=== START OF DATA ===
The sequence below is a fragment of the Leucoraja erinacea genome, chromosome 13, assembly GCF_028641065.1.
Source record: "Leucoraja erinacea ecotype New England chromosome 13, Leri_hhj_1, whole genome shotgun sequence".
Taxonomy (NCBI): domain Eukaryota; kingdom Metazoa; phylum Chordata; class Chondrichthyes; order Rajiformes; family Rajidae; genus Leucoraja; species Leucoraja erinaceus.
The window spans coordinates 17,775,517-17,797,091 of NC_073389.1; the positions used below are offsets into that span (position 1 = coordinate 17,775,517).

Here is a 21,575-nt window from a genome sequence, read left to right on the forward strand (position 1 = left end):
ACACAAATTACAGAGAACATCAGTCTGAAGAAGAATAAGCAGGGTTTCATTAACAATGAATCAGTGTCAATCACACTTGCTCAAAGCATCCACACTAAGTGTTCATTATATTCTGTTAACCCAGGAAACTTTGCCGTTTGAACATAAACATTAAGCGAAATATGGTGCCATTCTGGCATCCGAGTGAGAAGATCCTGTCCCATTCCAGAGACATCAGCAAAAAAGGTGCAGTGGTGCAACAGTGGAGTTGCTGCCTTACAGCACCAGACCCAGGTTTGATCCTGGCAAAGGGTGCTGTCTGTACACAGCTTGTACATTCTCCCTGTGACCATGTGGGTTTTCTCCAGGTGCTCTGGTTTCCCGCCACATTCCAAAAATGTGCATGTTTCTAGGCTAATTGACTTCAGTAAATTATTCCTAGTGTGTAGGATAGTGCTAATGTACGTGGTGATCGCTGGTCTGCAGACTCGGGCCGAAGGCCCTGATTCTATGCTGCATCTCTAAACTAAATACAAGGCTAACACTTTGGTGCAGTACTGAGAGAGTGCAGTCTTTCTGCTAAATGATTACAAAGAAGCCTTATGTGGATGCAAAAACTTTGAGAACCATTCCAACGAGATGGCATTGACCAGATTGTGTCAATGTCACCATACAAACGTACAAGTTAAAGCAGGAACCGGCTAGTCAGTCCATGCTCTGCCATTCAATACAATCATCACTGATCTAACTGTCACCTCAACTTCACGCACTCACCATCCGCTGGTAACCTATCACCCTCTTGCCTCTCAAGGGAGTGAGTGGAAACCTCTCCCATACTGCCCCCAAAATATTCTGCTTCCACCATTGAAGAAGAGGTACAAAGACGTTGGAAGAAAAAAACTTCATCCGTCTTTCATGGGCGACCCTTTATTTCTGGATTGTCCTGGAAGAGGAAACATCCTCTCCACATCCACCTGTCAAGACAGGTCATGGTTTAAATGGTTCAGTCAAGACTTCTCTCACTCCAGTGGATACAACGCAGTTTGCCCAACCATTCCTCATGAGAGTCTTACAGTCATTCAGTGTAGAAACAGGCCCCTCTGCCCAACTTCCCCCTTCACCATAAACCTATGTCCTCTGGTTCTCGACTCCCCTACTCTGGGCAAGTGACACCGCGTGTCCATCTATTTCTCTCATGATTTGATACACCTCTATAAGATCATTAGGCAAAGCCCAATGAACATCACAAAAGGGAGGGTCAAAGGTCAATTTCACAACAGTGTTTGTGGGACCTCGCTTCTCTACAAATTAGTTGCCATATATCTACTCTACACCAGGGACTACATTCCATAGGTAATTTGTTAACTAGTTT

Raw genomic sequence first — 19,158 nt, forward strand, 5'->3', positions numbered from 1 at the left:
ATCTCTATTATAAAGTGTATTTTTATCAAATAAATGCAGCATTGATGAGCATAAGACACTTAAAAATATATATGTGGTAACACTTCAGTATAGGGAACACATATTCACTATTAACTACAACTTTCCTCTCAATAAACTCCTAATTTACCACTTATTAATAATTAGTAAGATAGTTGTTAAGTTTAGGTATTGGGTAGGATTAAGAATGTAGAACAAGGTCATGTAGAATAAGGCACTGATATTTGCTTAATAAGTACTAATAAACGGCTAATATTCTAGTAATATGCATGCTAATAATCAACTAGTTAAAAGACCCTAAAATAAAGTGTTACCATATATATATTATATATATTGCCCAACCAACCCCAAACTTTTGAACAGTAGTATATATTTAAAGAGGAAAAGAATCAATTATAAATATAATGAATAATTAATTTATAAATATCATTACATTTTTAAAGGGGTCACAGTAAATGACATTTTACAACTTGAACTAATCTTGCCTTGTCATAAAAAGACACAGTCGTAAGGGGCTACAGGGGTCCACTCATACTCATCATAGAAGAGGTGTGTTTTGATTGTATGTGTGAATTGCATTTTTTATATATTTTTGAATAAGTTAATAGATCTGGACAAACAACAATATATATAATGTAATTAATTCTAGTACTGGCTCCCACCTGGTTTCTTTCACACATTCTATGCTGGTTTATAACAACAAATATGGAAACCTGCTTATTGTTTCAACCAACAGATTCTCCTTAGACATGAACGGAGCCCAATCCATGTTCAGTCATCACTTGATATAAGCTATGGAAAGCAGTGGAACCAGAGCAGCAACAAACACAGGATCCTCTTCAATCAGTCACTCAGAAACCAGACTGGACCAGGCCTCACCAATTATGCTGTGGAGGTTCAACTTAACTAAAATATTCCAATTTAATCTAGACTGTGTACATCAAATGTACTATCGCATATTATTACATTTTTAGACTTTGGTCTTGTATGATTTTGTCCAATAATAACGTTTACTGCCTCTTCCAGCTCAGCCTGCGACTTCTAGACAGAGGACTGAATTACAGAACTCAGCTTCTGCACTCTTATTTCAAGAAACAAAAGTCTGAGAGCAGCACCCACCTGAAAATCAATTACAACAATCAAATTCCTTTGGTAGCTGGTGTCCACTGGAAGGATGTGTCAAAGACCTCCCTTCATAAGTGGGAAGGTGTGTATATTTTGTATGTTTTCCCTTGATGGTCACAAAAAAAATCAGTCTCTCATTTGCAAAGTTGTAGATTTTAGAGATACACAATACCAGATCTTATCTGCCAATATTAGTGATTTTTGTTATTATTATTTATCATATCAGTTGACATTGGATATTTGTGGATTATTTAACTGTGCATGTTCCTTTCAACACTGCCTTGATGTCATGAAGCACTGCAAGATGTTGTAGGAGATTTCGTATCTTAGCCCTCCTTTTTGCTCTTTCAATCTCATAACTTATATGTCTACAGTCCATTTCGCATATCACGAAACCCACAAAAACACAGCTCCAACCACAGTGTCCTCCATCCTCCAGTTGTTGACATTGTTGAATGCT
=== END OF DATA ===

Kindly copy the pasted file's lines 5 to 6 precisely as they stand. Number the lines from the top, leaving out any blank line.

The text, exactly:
Here is a 21,575-nt window from a genome sequence, read left to right on the forward strand (position 1 = left end):
ACACAAATTACAGAGAACATCAGTCTGAAGAAGAATAAGCAGGGTTTCATTAACAATGAATCAGTGTCAATCACACTTGCTCAAAGCATCCACACTAAGTGTTCATTATATTCTGTTAACCCAGGAAACTTTGCCGTTTGAACATAAACATTAAGCGAAATATGGTGCCATTCTGGCATCCGAGTGAGAAGATCCTGTCCCATTCCAGAGACATCAGCAAAAAAGGTGCAGTGGTGCAACAGTGGAGTTGCTGCCTTACAGCACCAGACCCAGGTTTGATCCTGGCAAAGGGTGCTGTCTGTACACAGCTTGTACATTCTCCCTGTGACCATGTGGGTTTTCTCCAGGTGCTCTGGTTTCCCGCCACATTCCAAAAATGTGCATGTTTCTAGGCTAATTGACTTCAGTAAATTATTCCTAGTGTGTAGGATAGTGCTAATGTACGTGGTGATCGCTGGTCTGCAGACTCGGGCCGAAGGCCCTGATTCTATGCTGCATCTCTAAACTAAATACAAGGCTAACACTTTGGTGCAGTACTGAGAGAGTGCAGTCTTTCTGCTAAATGATTACAAAGAAGCCTTATGTGGATGCAAAAACTTTGAGAACCATTCCAACGAGATGGCATTGACCAGATTGTGTCAATGTCACCATACAAACGTACAAGTTAAAGCAGGAACCGGCTAGTCAGTCCATGCTCTGCCATTCAATACAATCATCACTGATCTAACTGTCACCTCAACTTCACGCACTCACCATCCGCTGGTAACCTATCACCCTCTTGCCTCTCAAGGGAGTGAGTGGAAACCTCTCCCATACTGCCCCCAAAATATTCTGCTTCCACCATTGAAGAAGAGGTACAAAGACGTTGGAAGAAAAAAACTTCATCCGTCTTTCATGGGCGACCCTTTATTTCTGGATTGTCCTGGAAGAGGAAACATCCTCTCCACATCCACCTGTCAAGACAGGTCATGGTTTAAATGGTTCAGTCAAGACTTCTCTCACTCCAGTGGATACAACGCAGTTTGCCCAACCATTCCTCATGAGAGTCTTACAGTCATTCAGTGTAGAAACAGGCCCCTCTGCCCAACTTCCCCCTTCACCATAAACCTATGTCCTCTGGTTCTCGACTCCCCTACTCTGGGCAAGTGACACCGCGTGTCCATCTATTTCTCTCATGATTTGATACACCTCTATAAGATCATTAGGCAAAGCCCAATGAACATCACAAAAGGGAGGGTCAAAGGTCAATTTCACAACAGTGTTTGTGGGACCTCGCTTCTCTACAAATTAGTTGCCATATATCTACTCTACACCAGGGACTACATTCCATAGGTAATTTGTTAACTAGTTT